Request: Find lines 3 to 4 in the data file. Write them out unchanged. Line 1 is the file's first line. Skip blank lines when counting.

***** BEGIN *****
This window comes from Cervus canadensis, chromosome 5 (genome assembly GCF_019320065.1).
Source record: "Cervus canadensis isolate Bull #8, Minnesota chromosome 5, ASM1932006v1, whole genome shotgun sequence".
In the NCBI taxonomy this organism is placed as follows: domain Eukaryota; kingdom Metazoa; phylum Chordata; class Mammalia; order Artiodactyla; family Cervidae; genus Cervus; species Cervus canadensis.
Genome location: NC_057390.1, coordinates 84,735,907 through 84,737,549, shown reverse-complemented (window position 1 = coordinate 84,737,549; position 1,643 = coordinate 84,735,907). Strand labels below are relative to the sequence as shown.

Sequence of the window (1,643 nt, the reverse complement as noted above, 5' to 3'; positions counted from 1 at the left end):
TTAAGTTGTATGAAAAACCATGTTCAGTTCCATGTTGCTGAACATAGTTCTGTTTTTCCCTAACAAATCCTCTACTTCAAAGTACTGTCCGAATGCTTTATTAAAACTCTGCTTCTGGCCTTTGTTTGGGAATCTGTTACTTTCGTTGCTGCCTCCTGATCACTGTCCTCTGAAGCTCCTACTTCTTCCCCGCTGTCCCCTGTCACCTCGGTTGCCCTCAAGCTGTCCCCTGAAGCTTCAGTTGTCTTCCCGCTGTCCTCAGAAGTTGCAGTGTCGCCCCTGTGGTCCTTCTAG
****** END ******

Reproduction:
In the NCBI taxonomy this organism is placed as follows: domain Eukaryota; kingdom Metazoa; phylum Chordata; class Mammalia; order Artiodactyla; family Cervidae; genus Cervus; species Cervus canadensis.
Genome location: NC_057390.1, coordinates 84,735,907 through 84,737,549, shown reverse-complemented (window position 1 = coordinate 84,737,549; position 1,643 = coordinate 84,735,907). Strand labels below are relative to the sequence as shown.